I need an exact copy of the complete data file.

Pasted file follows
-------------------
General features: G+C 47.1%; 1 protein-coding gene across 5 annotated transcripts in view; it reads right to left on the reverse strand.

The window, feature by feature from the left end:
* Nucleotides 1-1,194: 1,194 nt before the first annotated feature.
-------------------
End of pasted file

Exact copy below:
General features: G+C 47.1%; 1 protein-coding gene across 5 annotated transcripts in view; it reads right to left on the reverse strand.

The window, feature by feature from the left end:
* Nucleotides 1-1,194: 1,194 nt before the first annotated feature.